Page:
University of Arkansas professor Patrick Wolf recently concluded a study of the voucher program in D.C. The study concludes that this simple, six-year program was able to increase graduation rates among students in D.C. Students who attended private schools through the scholarship program were 21% more likely to graduate than their peers who did not participate in the program. Surprisingly, the voucher program was able to produce these results for less than one-third of the cost per pupil of what the D.C. public schools spend.
Wolf reports that these findings are incredibly important because “high school graduation is strongly associated with a large number of important life outcomes such as lifetime earnings, longevity, avoiding prison and out-of-wedlock births, and marital stability. Academic achievement, in contrast, is only weakly associated with most of those outcomes.” This scholarship program has greatly benefited the students who have had the life-changing opportunity to participate in the program.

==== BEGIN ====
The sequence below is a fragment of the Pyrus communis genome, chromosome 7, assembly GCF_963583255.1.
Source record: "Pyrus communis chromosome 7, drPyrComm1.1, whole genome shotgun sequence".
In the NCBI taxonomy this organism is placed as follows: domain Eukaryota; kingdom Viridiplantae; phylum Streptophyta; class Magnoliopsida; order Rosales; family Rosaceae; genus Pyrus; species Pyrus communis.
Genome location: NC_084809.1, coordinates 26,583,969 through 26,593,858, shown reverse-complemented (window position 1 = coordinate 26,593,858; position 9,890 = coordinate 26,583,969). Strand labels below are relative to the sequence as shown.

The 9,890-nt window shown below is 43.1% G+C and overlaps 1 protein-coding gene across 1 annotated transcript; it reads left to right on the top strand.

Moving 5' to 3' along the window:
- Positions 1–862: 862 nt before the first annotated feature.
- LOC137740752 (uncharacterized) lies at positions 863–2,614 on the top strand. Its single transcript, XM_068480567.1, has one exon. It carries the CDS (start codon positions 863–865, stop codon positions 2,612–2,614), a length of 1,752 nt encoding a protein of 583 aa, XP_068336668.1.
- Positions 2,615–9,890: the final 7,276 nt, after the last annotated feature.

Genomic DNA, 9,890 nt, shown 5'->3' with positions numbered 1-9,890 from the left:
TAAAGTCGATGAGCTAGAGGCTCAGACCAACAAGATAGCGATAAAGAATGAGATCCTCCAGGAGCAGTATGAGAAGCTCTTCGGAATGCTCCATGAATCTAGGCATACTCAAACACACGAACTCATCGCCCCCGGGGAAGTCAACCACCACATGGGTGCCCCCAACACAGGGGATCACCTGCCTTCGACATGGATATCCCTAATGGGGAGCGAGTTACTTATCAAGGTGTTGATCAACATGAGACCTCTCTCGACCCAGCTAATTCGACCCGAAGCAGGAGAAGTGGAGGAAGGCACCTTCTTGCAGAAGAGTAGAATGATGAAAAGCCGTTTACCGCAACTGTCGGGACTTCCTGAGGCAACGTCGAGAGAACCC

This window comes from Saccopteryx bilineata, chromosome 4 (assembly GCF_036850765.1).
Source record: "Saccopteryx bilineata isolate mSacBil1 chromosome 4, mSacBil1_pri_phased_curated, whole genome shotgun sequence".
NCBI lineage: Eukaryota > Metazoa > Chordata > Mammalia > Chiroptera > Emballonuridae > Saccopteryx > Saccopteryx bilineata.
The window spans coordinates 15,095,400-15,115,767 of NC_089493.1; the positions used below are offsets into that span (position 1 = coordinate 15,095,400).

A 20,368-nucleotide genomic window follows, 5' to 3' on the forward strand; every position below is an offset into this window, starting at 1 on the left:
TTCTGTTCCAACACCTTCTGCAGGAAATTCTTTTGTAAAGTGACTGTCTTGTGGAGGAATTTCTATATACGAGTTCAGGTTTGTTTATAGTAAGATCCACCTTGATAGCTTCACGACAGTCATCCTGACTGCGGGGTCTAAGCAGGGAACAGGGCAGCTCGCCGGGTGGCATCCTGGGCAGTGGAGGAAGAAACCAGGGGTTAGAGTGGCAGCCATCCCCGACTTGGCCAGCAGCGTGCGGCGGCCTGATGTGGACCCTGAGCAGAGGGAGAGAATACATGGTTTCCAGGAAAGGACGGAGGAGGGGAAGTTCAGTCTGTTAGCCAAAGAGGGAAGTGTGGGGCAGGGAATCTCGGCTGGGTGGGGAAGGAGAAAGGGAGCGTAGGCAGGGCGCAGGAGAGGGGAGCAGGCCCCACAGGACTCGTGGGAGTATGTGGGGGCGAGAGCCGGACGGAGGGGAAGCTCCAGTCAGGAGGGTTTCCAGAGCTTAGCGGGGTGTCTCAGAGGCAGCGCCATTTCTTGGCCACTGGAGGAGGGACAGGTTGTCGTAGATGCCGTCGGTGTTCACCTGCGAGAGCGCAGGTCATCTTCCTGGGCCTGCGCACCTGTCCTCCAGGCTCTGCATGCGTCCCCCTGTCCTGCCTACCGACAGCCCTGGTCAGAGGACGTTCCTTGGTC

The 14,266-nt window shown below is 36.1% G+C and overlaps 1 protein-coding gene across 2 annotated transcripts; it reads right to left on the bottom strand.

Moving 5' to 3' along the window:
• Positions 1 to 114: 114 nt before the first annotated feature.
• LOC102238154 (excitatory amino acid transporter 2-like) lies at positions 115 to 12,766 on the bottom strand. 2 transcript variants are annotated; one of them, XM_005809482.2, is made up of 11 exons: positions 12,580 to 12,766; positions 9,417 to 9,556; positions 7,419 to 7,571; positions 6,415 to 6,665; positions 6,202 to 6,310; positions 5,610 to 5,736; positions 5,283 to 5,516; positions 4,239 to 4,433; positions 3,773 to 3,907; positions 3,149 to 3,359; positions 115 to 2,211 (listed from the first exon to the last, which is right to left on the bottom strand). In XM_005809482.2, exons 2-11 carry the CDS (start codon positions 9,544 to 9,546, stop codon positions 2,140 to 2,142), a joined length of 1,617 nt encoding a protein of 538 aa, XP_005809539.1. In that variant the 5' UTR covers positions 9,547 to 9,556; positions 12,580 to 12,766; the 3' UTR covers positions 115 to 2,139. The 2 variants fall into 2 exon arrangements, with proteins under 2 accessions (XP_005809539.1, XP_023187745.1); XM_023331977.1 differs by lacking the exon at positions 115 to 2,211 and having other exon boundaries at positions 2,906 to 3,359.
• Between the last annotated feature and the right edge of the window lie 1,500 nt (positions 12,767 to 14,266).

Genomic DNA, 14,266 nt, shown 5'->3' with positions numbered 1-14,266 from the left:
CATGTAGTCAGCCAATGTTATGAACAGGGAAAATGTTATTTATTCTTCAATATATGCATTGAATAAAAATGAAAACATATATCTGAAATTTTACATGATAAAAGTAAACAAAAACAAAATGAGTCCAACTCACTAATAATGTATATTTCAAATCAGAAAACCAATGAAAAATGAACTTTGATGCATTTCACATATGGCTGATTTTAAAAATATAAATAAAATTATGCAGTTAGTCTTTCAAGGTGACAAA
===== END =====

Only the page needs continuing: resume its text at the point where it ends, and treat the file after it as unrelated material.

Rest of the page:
Further, this study evidences the fact that spending is not the cause of the problem with our public schools. Rather, the study shows that the main culprit is the lack of competition within public education. If schools do not have to compete for students, they have no reason to ensure they are producing a quality product at a reasonable price. Because private schools are forced to compete for students, they are forced to give students a quality education at a reasonable price. Throwing more money at schools will not fix the problem.
True school choice is needed to reform the education system in America. Voucher programs, like this program in D.C., are a step in the right direction. As these programs begin to expand, the future becomes increasingly brighter for our children.
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